While films released in Cairo rarely fall into this category, there’s something about a quality psychedelic film that has the ability to leave you spellbound for hours, or even days for that matter.
To set the record straight, a psychedelic experience does not necessarily involve the use of mind-altering substances, but it’s deeply rooted in freeing the mind of ordinary clutter and experiencing a flow of creativity, sensory stimulation, and an all around higher state of spirituality and awareness.
With that in mind, Cairo 360 has compiled some of our favourite psychedelic, obscure and trippy films.
Viva la Muerte (1971): Directed by Fernando Arrabal and set during the aftermath of the Spanish Civil War, this film not only curses the boundaries of fascism, but is told through the eyes and mind of 10-year-old Fando. The film imaginatively explores the child’s natural curiosity for truth and fate. From Oedipal fantasies to Fando’s search for answers through visions and the subconscious, this film is anything but ordinary; be prepared to be left feeling bewildered at the end of almost every scene.
A Scanner Darkly (2006): A riveting cast brings to life the incredible novel by Philip K. Dick through an animated lens in this compelling cult classic. Bob Arctor (Keanu Reeves) sets out on an undercover mission to crack down on America’s war on drugs. However, before he knows it, he is caught in the middle of the so-called Substance D. With a scramble suit and a number of bizarre hallucinations; there’s no doubt that you’ll be intrigued.
Fear and Loathing in Las Vegas (1998): This is quite possibly the best Johnny Depp film made to date. Depp and Benicio Del Toro set out on a three-day journey to Vegas that truly and hilariously defines the absolute epitome of that deeply desired American Dream. From the incredible soundtrack to the Vegas landscape of utter stimulation and complete weirdness, you might be compelled to head out on a wild trip of your own.
Alice in Wonderland (1951): Just like the trailer says; there are wonderful tunes for your heart and wonderful thrills for your eyes. Alice in Wonderland is an all-time novelty for the psyche of the child as well as the elder with a childlike heart. Between the vicious queen of hearts and the hatter, tweedle dum and tweedle dee; the constant play and imaginary tools create a compelling world filled with beautiful colours, dreams and Lewis Carroll’s playful poetry.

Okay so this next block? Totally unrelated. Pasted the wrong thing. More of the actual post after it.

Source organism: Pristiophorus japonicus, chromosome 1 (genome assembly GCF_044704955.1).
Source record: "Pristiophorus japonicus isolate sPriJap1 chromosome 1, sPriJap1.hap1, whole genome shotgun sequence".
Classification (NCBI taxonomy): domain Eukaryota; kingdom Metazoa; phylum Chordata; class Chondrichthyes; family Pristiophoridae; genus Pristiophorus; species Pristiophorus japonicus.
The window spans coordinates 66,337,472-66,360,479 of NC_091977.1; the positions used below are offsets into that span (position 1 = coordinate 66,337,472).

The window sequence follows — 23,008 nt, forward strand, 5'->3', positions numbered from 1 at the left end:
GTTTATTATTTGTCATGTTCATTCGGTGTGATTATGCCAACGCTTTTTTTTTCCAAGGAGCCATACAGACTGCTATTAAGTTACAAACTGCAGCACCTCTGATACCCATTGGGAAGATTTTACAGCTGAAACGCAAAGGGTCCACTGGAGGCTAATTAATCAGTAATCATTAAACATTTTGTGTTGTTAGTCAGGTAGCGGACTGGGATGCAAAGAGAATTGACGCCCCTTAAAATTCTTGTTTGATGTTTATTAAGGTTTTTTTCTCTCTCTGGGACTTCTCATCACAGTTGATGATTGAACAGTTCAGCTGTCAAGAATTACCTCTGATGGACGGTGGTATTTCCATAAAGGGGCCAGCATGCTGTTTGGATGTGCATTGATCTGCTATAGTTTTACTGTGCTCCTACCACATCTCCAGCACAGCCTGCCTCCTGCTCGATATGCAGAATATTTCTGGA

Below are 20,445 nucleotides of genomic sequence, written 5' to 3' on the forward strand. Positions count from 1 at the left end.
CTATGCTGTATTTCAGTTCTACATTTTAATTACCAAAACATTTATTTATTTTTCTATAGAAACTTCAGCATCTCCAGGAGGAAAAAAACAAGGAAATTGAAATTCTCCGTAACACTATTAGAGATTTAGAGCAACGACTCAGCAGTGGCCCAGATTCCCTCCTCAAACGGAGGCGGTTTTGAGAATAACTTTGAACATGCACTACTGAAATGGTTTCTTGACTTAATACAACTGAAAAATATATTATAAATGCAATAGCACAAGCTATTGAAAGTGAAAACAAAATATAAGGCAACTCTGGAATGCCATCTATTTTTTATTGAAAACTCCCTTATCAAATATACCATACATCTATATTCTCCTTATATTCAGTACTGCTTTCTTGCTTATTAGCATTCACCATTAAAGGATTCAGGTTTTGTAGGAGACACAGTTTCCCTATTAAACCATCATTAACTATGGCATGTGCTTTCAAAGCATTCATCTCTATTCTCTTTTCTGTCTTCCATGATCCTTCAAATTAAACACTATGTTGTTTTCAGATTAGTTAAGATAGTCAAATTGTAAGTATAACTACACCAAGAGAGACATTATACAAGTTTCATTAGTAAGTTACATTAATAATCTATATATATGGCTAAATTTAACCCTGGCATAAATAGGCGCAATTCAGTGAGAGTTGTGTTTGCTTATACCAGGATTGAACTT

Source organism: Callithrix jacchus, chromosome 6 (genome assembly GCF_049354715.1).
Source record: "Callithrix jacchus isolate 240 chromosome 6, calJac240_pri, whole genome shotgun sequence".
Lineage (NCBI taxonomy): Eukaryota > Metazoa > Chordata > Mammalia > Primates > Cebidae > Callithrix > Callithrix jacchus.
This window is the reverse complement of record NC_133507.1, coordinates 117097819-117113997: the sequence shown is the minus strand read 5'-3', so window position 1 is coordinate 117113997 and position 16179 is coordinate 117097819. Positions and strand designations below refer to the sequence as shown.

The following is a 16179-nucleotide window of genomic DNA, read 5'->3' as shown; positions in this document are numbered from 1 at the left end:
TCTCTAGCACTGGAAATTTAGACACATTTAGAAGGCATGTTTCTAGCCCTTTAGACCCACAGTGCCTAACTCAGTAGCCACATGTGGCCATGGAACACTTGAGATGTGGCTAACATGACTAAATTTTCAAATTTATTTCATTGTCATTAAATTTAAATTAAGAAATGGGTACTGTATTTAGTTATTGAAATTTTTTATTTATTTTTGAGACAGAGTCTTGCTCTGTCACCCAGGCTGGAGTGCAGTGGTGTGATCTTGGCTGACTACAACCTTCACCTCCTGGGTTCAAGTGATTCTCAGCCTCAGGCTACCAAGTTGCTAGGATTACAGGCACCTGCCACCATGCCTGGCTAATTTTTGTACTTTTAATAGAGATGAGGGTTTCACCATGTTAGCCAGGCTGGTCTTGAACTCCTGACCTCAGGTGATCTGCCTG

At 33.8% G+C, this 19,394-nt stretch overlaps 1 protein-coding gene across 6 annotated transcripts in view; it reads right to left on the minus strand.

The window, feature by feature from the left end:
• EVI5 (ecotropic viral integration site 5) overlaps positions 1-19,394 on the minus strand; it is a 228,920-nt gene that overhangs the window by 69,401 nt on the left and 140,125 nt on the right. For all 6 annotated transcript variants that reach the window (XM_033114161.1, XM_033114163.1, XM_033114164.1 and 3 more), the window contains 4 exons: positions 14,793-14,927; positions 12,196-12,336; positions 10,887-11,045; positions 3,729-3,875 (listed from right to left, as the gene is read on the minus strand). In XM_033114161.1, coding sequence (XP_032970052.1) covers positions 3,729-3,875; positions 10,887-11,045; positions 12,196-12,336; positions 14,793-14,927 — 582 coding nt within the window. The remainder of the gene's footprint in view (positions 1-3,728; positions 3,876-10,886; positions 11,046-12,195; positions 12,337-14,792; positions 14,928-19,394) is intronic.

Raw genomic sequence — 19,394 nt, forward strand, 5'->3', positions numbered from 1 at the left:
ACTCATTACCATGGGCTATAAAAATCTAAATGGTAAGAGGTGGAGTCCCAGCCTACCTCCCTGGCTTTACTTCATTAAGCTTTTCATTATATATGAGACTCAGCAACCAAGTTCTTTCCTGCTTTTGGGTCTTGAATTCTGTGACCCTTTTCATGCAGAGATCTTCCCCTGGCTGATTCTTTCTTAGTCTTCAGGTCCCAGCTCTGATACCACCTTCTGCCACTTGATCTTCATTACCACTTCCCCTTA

A Clockwork Orange (1971): Another cult classic, Stanley Rubrick adapted this ultra-violent and often disturbing film from Anthony Burgess’ 1962 dystopian novel. Step into Alex’s life, where the battle between good and evil doesn’t play out well. Experimental language and administered medicines lend a hand to the ongoing emotional ramble that he finds himself in. The film’s metaphoric tendencies aid in viewers’ bewilderment.
Yellow Submarine (1968): George Danning brings to life iconic Beatles hits through this animated film; a novelty to many worldwide. While the Beatles have provided a significant amount of entertainment for the psychedelic vista, this film not only depicts their music in a lovely and peculiar way; but it’s also appropriate and crazy fun for all ages with a stomping glove and other unusual creatures in tow.
Waking Life (2001): Playing the main character, Ethan Hawke moves his way through this odd animation focused on the play world between dreams and consciousness. While he steps out on a mission to discover the idiosyncrasies within, the animation technique used in this film creates a dream-like world within the consciousness of anyone watching.
The Fountain (2006): In a stunning film whose tale spans over one thousand years, director Darren Aronofsky takes us on a gripping journey of love, death, spirituality, as well as the matter of simple existence; all of which is woven into three parallel stories. Picturesque landscape and exquisite architecture back the acting of Rachel Weiss and Hugh Jackman as they trek through time facing life-changing moments; this film will have you moved.
Eraserhead (1976): Written and directed by David Lynch, this late 70s surrealist film has left audiences baffled for decades with its various interpretations and unfamiliar surprises. The visual and sound experiences drawn from its non-linear and at times horrific sequences are strangely confusing. The formula creates a rather trippy experience starring main character Henry Spencer.
Dumbo (1941): Another Walt Disney hit that spans across generations, this sweet story of friendship between the enormous-eared Dumbo and the wee little mouse is one that will never get old. From a train that talks to the dancing pink elephants, Ben Sharpsteen creates a stimulating visual encounter for viewers on the other side of the screen. Don’t underestimate the psyche of Disney!